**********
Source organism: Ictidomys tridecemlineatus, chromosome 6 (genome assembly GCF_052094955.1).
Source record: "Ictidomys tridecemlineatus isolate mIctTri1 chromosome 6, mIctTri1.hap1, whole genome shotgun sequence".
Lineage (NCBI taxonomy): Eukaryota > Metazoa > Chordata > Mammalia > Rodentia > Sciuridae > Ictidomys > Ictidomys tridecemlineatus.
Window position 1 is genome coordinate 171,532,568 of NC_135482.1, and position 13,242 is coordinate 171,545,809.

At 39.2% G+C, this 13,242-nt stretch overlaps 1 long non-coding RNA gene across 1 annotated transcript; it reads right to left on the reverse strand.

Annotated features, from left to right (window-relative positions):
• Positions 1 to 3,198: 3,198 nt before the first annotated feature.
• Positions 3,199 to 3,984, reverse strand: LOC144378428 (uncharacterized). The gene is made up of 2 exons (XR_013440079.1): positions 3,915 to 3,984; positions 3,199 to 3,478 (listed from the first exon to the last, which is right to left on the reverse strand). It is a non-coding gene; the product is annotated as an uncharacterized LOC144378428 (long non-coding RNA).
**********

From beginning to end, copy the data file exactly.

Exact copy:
Source organism: Ictidomys tridecemlineatus, chromosome 6 (genome assembly GCF_052094955.1).
Source record: "Ictidomys tridecemlineatus isolate mIctTri1 chromosome 6, mIctTri1.hap1, whole genome shotgun sequence".
Lineage (NCBI taxonomy): Eukaryota > Metazoa > Chordata > Mammalia > Rodentia > Sciuridae > Ictidomys > Ictidomys tridecemlineatus.
Window position 1 is genome coordinate 171,532,568 of NC_135482.1, and position 13,242 is coordinate 171,545,809.

At 39.2% G+C, this 13,242-nt stretch overlaps 1 long non-coding RNA gene across 1 annotated transcript; it reads right to left on the reverse strand.

Annotated features, from left to right (window-relative positions):
• Positions 1 to 3,198: 3,198 nt before the first annotated feature.
• Positions 3,199 to 3,984, reverse strand: LOC144378428 (uncharacterized). The gene is made up of 2 exons (XR_013440079.1): positions 3,915 to 3,984; positions 3,199 to 3,478 (listed from the first exon to the last, which is right to left on the reverse strand). It is a non-coding gene; the product is annotated as an uncharacterized LOC144378428 (long non-coding RNA).